Atrial fibrillation occurs when action potentials fire very rapidly within the pulmonary veins or atrium in a chaotic manner. At times, the P wave activity may be observed as coarse fibrillatory waves," and the term coarse atrial fibrillation" is used, though there is no clinical significance to this finding. Atrial fibrillation also can be cured by a surgical procedure known as a MAZE procedure.

When a person has AFib, the normal beating in the upper chambers of the heart (the two atria) is irregular, and blood doesn't flow as well as it should from the atria to the lower chambers of the heart (the two ventricles). If you are worried about Atrial Fibrillation or you would like more information, visit the Healthy Hearts Clinic or call 03 8532 1999.

Permanent pacemakers are battery-operated devices that generate electrical discharges that cause the heart to beat more rapidly when the heart is beating too slowly. This discharge causes the muscle of the atria and ventricles to contract and pump blood. This is more frequent in younger people and it is called "lone" atrial fibrillation.

It affects about 7 in 100 people aged over 65. More men than women have atrial fibrillation. One issue about atrial fibrillation is that there are those that have it and do not even recognize that it is present. Percutaneous approaches in the electrophysiology laboratory have been tried to recreate this MAZE procedure to cure atrial fibrillation in people who have it more chronically, or persistently, than a person who has paroxysmal atrial fibrillation.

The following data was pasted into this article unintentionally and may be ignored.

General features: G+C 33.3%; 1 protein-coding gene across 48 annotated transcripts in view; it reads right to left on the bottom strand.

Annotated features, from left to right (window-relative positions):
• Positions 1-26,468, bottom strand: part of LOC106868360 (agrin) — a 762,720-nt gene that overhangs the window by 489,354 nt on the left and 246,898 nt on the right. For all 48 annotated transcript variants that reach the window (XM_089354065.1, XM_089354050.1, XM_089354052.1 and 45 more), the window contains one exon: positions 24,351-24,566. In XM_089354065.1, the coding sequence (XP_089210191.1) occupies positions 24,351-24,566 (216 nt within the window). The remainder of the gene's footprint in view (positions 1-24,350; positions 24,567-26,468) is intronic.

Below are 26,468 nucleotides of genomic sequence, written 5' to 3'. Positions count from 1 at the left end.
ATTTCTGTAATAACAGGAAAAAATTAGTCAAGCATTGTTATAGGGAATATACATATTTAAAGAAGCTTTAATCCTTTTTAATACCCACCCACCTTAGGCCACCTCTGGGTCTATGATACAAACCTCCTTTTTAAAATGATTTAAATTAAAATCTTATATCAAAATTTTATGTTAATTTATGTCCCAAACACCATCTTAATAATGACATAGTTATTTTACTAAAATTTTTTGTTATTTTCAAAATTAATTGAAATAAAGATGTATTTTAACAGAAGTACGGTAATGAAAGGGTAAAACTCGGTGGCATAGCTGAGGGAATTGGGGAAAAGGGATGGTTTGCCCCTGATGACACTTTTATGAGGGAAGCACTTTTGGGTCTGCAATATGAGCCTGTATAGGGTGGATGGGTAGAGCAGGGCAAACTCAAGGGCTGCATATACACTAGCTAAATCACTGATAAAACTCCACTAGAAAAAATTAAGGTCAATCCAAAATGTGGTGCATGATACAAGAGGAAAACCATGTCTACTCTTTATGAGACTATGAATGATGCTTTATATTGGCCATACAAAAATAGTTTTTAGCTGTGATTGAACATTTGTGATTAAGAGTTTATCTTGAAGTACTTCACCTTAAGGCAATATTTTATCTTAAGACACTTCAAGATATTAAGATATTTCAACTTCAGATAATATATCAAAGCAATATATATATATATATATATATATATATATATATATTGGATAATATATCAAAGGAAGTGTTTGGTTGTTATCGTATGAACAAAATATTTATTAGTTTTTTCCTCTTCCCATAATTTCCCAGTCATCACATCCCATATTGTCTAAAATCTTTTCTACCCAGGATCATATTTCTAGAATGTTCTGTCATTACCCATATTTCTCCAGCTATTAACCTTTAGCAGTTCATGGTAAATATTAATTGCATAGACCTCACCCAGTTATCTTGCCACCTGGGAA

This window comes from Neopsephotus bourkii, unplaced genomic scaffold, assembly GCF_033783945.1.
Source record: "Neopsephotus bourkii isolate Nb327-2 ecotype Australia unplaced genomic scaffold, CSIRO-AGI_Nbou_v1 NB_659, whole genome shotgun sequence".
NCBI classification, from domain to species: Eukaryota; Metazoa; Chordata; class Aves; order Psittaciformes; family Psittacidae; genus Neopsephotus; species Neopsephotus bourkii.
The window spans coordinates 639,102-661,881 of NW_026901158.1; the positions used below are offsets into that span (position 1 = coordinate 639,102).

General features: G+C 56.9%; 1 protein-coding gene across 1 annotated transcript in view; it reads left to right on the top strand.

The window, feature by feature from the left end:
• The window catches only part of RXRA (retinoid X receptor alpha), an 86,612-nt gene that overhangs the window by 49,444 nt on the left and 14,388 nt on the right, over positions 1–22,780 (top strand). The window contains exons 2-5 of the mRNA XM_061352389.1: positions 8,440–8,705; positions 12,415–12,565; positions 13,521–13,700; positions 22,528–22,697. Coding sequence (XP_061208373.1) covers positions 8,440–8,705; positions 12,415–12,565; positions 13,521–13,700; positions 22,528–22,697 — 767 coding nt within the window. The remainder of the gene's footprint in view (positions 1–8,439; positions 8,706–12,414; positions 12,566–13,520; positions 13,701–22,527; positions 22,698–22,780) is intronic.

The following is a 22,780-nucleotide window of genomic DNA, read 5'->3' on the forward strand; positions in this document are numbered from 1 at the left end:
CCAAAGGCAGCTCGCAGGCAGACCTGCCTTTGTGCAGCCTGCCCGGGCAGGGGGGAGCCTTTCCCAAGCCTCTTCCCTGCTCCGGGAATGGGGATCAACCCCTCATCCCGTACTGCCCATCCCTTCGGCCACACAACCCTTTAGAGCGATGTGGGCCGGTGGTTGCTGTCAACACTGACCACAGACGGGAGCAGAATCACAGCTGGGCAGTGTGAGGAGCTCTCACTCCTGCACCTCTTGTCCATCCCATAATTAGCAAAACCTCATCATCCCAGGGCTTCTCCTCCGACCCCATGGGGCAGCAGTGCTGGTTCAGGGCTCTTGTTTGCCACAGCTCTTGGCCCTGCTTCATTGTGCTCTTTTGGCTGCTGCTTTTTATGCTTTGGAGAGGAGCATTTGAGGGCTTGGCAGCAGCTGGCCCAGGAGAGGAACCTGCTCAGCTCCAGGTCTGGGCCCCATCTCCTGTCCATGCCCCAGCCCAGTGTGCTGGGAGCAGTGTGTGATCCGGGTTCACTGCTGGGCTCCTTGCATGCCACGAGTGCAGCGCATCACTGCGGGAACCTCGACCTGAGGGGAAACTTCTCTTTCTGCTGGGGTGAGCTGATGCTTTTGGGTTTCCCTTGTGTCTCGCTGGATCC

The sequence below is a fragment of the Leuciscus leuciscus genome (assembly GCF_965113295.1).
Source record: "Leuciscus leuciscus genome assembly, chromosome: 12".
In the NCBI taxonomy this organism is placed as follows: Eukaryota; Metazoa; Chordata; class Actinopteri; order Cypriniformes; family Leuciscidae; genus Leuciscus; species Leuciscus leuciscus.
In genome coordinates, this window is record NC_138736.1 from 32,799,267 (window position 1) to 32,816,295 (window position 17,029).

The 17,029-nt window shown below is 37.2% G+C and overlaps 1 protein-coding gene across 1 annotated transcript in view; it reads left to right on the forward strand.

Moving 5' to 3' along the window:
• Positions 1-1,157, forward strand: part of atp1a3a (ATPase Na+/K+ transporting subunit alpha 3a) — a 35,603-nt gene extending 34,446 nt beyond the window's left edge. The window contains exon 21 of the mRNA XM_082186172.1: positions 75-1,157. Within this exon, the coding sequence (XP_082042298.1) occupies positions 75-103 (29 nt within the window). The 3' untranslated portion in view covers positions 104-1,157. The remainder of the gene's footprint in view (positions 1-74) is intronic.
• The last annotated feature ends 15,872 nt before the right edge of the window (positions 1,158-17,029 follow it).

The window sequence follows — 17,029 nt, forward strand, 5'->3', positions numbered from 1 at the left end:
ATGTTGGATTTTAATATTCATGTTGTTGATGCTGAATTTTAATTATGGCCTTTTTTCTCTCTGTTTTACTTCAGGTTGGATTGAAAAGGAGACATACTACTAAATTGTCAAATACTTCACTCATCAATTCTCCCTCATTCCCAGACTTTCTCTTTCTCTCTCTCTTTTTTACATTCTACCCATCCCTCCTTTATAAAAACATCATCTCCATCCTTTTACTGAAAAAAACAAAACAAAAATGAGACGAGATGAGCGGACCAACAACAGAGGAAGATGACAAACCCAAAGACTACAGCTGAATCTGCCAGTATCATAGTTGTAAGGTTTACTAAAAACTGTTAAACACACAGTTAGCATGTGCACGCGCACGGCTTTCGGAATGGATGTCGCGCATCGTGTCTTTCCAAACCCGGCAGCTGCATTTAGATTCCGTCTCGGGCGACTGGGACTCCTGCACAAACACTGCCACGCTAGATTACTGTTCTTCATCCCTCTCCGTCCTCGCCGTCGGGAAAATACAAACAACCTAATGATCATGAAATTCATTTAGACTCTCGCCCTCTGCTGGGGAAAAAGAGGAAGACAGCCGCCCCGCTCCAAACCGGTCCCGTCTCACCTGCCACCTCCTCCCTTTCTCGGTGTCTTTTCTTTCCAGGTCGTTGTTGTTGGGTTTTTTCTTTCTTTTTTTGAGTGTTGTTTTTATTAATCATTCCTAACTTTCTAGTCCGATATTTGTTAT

We used a Poisson regression to estimate the annual incidence of confirmed thromboembolic events for periods during follow-up while patients were not taking anticoagulation as a rate per 100 person-years with 95% confidence limits, overall and by tertile of the burden of atrial fibrillation.

25 In the Asymptomatic Atrial Fibrillation and Stroke Evaluation in Pacemaker Patients and the Atrial Fibrillation Reduction Atrial Pacing Trial (ASSERT), any subclinical atrial tachyarrhythmia lasting longer than 6 minutes predicted clinically evident atrial fibrillation (hazard ratio, 5.6) and stroke or systemic embolism (hazard ratio, 2.5). 4 In the Mode Selection Trial (MOST), any atrial high-rate episode lasting longer than 5 minutes predicted clinical atrial fibrillation (hazard ratio, 5.9) and stroke or death (hazard ratio, 2.8). 26 Our primary outcome of atrial fibrillation lasting 30 seconds or longer is consistent with guidelines 27-30 and, although arbitrary, is a potentially clinically important and actionable finding in this population.

Electrical messages are sent from the heart's top two chambers (atria), in an area known as the sinus node (the heart's ‘pacemaker'). Atrial fibrillation occurs when the upper chambers of the heart, or atria, do not contract in synchronous rhythm, instead they quiver or fibrillate.

Most people with atrial fibrillation will need to take medicines. At Stanford, every AFib care plan starts with a thorough evaluation of your risk for stroke, which is five times higher if you have atrial fibrillation. Some people have atrial fibrillation with no obvious source or associated condition.

It is important to restore normal rhythm early because the chance of success decreases and the chance of recurrence increases with longer durations of AF. In some situations, the patient may need to take an anticoagulant medication for 3 weeks before the procedure to reduce the risk of forming blood clots.

The image on the right is a reconstructed 3-dimensional image of the right atrium in a patient undergoing atrial fibrillation ablation. The electrical impulse starts in the sinoatrial (SA) node and then spreads throughout both atria like ripples in a pond.